The thing we did do, the thing we did spend a lot of time and energy and effort on was creating this animated bumper. You probably will see it on any of our videos, you will see it lots of times during this presentation. It’s this kind of 3‑D animated bumper that begins every one of our videos that is drawn from the MOCAtv logo.
That’s really where we began our look. A lot of what you’ve seen so far predates Emma and myself coming on. We came on around about the end of April, beginning of May. May 11, 2012, designed to be able to launch October, 2012. That’s about four, five months later. I can’t remember.
>> Bret Nicely: We pitched July 11? This unfolded over a lot of time, all kind of happening with the web department of one, communications department of different people at MOCA cribbing a lot of help from WMB, of course. And another spoiler alert, MOCAtv tripled the digital staff from one to three. We feel good about that.
>> John Toba: The animated bumper at the beginning is one of the first things we set our minds to. One of the great advantages of being in Los Angeles is there’s quite a large number of very experienced, very high‑quality professionals that you can work with in the film, video and TV business.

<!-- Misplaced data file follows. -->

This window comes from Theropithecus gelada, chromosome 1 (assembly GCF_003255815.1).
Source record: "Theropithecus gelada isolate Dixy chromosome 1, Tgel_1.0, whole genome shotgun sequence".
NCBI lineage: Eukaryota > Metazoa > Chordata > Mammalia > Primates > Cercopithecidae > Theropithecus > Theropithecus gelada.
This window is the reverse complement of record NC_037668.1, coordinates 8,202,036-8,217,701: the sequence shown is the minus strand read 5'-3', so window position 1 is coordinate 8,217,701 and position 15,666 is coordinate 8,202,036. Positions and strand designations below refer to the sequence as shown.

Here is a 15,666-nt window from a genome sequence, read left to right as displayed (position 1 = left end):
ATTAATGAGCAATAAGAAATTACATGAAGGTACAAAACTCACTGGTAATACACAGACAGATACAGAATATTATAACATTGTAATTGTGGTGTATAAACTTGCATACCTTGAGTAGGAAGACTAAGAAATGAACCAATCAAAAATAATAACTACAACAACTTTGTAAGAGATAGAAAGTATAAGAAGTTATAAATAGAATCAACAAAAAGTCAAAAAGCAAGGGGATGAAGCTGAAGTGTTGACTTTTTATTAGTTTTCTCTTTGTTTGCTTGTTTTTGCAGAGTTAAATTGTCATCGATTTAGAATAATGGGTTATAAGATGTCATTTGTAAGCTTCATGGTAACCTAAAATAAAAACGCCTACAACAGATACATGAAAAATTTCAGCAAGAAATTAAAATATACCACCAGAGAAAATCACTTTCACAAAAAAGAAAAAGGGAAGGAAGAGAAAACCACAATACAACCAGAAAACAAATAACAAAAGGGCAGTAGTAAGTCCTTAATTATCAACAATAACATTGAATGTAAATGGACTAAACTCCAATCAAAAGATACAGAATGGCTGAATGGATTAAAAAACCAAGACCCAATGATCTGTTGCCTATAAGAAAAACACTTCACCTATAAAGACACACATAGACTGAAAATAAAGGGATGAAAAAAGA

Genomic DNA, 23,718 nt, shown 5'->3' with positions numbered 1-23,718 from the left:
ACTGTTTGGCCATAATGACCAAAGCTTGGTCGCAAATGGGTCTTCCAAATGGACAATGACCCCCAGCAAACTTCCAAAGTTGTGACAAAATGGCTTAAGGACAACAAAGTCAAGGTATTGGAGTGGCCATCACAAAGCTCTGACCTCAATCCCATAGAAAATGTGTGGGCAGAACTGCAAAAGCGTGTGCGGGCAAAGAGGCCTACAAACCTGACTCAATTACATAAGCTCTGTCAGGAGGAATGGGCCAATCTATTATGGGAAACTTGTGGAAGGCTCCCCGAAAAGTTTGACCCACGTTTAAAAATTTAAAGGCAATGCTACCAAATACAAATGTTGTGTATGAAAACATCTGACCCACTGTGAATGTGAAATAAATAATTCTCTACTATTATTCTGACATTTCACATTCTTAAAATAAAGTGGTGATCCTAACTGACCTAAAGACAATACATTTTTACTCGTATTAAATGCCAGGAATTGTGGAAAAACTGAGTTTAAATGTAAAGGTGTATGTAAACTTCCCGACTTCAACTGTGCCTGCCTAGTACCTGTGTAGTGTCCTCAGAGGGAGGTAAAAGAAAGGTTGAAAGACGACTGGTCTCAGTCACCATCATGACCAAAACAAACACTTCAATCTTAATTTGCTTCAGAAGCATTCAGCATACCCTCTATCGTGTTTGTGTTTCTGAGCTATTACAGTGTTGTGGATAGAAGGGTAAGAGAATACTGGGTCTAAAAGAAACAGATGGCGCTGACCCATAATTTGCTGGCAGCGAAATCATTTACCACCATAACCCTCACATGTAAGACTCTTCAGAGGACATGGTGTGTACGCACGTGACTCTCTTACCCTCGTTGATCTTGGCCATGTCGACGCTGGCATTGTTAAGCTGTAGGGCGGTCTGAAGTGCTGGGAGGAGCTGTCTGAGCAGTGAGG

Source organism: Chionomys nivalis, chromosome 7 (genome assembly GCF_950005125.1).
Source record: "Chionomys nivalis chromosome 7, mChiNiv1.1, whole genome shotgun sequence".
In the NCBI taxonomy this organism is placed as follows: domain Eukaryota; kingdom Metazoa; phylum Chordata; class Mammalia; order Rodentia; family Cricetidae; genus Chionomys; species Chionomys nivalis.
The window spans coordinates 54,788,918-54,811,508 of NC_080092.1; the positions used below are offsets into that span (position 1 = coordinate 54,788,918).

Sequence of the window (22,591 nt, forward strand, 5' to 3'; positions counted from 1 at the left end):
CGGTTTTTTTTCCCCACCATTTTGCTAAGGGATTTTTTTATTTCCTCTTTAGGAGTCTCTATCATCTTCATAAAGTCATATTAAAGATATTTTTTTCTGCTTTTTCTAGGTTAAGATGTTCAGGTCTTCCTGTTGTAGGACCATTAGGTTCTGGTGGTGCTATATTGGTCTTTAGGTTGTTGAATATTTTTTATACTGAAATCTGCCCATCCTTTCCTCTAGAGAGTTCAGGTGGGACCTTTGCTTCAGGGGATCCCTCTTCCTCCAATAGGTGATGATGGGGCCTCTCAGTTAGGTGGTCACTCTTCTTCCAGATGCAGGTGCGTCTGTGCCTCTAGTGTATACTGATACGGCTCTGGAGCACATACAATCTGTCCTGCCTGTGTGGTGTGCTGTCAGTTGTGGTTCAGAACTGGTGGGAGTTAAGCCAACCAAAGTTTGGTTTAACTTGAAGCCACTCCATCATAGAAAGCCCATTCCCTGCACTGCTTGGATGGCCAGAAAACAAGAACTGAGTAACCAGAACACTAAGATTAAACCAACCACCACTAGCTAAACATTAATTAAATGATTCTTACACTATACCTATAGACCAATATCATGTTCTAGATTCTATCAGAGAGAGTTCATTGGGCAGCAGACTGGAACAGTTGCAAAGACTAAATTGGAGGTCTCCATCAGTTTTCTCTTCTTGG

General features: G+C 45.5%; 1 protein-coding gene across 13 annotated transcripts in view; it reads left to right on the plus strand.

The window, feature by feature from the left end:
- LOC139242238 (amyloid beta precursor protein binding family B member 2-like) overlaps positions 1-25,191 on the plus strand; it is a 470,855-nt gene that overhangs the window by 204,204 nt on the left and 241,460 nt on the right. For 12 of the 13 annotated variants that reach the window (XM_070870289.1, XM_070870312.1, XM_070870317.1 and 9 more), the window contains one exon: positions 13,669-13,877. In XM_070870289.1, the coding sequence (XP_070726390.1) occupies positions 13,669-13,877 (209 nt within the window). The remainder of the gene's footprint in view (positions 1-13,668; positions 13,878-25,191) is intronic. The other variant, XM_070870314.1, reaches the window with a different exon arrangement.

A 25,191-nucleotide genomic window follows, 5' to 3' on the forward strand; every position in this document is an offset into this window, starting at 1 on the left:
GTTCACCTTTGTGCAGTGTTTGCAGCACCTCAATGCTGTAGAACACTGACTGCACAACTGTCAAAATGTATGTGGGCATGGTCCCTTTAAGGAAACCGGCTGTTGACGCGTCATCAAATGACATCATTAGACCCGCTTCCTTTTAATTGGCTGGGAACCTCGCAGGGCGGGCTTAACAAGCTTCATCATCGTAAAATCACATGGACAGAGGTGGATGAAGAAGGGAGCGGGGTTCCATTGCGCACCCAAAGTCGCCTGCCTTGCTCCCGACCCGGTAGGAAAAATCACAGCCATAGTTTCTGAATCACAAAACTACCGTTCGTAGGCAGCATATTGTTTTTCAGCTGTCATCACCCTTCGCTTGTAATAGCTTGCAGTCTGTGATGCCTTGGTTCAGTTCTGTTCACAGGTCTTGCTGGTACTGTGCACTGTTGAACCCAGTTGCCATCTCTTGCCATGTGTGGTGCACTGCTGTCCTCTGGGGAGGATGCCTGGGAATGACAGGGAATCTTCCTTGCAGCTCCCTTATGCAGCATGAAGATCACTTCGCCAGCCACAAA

We worked with a company called Prologue, who are quite well‑known for making title sequences. They made title sequences for movies that you’ve seen where you remember the title sequences. Like “Seven,” movies like that.
The guys at Prologue wanted to work with us because we were MOCA. Emma and I were thrilled and excited because we both came from outside the museum business. We were really excited to realize that people wanted to work with us just because we were MOCA. That was an amazing feeling for us. We suddenly were getting really, really high‑quality, very expensive work for very cheap, just because people wanted to do this with us.
So we’ll show you a video now.
>> Bret Nicely: All this activity, being trained by YouTube, doing some design work, it all builds up to launch. We’re going to show you what we launched with.
I shuffle around
the tectonic plates
in my chest
You know I gave it all
Trying to match our contentness
to change seasonal shifts
to form a mutual core
As fast as your fingernail grows
the Atlantic ridge drifts
To counteract distance
you know I gave it all